OIG: CMS needs better Medicaid breach info to identify trends
The Centers for Medicare and Medicaid Services should reissue guidance to states about reporting Medicaid breaches to the agency.
More consistent and improved reporting is essential so the federal agency can collect data to identify trends and respond effectively, according to the findings of an audit by Department of Health and Human Services’ Office of Inspector General.
According to OIG, CMS issued guidance in 2006 advising states to immediately inform the agency of breaches of Medicaid data. However, auditors determined that most states do not routinely report the information.
“This evaluation builds on a body of work by the Office of Inspector General on protecting individuals from vulnerabilities related to the security of health information,” states the audit. “Prior reports have described how OIG found high-risk security vulnerabilities in state Medicaid agencies’ information systems and inadequate controls that could have resulted in unauthorized disclosure of PHI.”
Auditors noted that most breaches that occurred in 2016—the audit period—resulted from unauthorized access or disclosure of PHI, such as information being sent to the wrong beneficiary or physician office. In addition, breaches occurred when employees or family members improperly accessed or shared PHI without a legitimate business or medical need, while few breaches were a result of hacking incidents.
“A small proportion of reported breaches, such as those that involved IT hacking, allowed unauthorized access to large amounts of Medicaid data and resulted in urgent responses from multiple agencies,” concluded auditors. “Other breaches released information about only a single beneficiary, yet still required attention to limit potential harm to the beneficiaries affected.”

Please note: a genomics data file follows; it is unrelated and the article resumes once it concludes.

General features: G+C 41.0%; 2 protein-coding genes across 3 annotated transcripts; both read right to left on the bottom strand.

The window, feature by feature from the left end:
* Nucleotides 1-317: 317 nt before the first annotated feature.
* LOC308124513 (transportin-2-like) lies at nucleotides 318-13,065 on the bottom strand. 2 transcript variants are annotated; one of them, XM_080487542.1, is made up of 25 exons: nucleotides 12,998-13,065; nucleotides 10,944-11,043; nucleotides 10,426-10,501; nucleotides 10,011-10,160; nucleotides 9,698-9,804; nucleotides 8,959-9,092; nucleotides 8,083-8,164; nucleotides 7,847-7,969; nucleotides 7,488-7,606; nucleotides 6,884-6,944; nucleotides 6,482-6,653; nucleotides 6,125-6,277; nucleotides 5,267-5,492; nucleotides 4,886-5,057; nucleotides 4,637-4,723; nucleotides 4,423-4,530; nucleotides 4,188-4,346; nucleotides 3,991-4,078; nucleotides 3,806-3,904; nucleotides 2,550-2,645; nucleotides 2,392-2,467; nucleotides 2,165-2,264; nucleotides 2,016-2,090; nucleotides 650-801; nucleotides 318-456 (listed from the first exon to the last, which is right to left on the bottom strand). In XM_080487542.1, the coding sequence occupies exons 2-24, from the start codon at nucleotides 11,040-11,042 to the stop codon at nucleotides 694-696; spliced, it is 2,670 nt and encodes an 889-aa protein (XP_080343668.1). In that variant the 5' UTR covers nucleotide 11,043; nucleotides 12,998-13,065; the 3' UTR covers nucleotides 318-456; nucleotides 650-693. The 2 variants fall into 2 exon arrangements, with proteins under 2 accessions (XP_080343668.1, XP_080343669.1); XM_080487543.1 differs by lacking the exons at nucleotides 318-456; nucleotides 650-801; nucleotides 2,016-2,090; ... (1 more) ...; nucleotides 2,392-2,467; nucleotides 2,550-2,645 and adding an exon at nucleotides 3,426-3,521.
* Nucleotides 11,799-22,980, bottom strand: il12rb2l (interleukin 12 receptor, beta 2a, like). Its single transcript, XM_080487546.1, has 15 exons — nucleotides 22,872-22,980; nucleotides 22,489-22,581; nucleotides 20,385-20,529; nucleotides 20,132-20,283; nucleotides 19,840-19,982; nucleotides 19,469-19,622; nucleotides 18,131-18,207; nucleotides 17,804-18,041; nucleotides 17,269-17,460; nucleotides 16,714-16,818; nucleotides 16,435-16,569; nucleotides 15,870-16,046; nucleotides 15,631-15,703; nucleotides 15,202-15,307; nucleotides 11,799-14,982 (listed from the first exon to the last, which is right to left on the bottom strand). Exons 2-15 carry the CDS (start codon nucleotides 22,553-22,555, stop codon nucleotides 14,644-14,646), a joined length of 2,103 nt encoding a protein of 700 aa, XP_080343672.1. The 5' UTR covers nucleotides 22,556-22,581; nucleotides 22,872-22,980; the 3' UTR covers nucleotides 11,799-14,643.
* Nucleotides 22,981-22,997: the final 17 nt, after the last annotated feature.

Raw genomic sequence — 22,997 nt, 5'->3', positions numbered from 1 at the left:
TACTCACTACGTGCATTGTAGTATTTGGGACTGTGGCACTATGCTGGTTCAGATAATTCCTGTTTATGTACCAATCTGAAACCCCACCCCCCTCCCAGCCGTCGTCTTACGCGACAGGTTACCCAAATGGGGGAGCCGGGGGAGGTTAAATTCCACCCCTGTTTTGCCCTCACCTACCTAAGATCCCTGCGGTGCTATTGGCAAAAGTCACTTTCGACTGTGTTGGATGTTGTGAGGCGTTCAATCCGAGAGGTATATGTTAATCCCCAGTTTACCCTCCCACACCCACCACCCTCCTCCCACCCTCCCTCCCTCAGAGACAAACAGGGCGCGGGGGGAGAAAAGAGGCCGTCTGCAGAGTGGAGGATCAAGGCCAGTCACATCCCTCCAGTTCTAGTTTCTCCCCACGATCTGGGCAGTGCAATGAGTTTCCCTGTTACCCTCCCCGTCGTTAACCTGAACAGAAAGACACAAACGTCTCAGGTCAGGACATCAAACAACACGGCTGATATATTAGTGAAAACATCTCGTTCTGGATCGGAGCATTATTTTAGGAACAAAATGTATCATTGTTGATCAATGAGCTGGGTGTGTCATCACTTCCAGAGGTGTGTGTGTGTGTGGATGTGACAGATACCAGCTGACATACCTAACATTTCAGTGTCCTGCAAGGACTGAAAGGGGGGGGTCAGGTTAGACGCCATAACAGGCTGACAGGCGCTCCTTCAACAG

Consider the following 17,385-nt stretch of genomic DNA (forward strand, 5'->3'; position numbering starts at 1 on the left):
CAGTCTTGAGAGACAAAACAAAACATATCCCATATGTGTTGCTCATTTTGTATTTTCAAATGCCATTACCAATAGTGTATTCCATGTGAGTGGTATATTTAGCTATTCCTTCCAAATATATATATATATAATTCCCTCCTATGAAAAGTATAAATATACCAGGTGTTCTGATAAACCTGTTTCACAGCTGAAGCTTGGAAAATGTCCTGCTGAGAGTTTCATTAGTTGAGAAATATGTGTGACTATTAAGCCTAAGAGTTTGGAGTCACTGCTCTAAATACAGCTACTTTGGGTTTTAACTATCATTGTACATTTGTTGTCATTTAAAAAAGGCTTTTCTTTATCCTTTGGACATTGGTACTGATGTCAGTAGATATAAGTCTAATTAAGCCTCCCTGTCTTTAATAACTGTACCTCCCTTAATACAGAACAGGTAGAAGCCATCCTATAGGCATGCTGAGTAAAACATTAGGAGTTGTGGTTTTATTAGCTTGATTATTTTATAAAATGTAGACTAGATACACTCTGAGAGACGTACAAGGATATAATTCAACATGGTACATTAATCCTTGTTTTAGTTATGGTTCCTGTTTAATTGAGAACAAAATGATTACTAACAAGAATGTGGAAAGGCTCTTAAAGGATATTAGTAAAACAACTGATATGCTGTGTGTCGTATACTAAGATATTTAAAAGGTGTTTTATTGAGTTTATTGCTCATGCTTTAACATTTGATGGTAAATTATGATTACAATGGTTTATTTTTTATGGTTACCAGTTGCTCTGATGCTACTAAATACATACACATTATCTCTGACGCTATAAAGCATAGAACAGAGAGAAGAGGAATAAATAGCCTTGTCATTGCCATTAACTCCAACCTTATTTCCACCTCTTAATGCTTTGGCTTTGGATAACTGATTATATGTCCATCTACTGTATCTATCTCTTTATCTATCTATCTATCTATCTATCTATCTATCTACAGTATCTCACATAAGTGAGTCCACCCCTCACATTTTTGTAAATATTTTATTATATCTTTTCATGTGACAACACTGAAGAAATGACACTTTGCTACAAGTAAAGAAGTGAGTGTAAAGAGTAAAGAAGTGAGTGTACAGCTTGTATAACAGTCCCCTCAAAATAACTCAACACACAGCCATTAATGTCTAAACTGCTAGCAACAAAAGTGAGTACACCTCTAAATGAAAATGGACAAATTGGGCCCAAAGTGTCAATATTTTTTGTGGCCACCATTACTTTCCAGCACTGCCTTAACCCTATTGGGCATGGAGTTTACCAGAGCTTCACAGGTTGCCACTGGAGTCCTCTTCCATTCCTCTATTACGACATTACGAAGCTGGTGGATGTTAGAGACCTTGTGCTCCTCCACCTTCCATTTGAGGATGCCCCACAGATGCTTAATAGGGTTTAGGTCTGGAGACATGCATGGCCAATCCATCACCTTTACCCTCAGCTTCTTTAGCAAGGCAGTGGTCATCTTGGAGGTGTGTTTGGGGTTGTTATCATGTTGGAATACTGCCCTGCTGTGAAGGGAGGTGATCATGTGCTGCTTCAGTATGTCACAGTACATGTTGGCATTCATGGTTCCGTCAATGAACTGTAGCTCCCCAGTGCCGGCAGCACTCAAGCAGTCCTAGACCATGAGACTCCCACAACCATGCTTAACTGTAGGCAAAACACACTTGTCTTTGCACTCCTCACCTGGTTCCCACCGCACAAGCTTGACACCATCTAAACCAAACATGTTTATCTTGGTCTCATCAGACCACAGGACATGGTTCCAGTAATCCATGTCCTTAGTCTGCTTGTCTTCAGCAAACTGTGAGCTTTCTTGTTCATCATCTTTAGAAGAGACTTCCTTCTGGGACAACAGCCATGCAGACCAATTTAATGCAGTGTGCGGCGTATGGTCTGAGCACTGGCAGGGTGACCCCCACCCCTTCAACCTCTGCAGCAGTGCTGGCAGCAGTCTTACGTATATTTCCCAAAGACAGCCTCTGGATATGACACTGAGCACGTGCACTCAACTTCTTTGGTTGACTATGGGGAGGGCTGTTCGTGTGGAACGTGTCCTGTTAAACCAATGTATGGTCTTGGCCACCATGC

Going forward, OIG recommended that CMS should reissue guidance that clarifies its expectations for states’ reporting of Medicaid breaches.
“States may not be aware of any existing expectation to report Medicaid breaches to CMS because of the 2009 enactment of the Breach Notification Rule, which required entities to report breaches to OCR,” according to OIG. “Updated guidance from CMS should detail the circumstances under which states should report Medicaid breaches to CMS…and where states should send these reports.”
CMS concurred with OIG’s recommendation and indicated that it will communicate to states the necessary procedures and circumstances for reporting Medicaid breaches to the agency. CMS told OIG that it may ask states to report only higher-risk breaches or types of breaches that would be relevant to most other states.
“We encourage CMS to be as clear as possible in its guidance to states in defining what kinds of breaches it wants states to report—for example, what constitutes a higher-risk breach, or which types of breaches would be relevant to most states,” said auditors.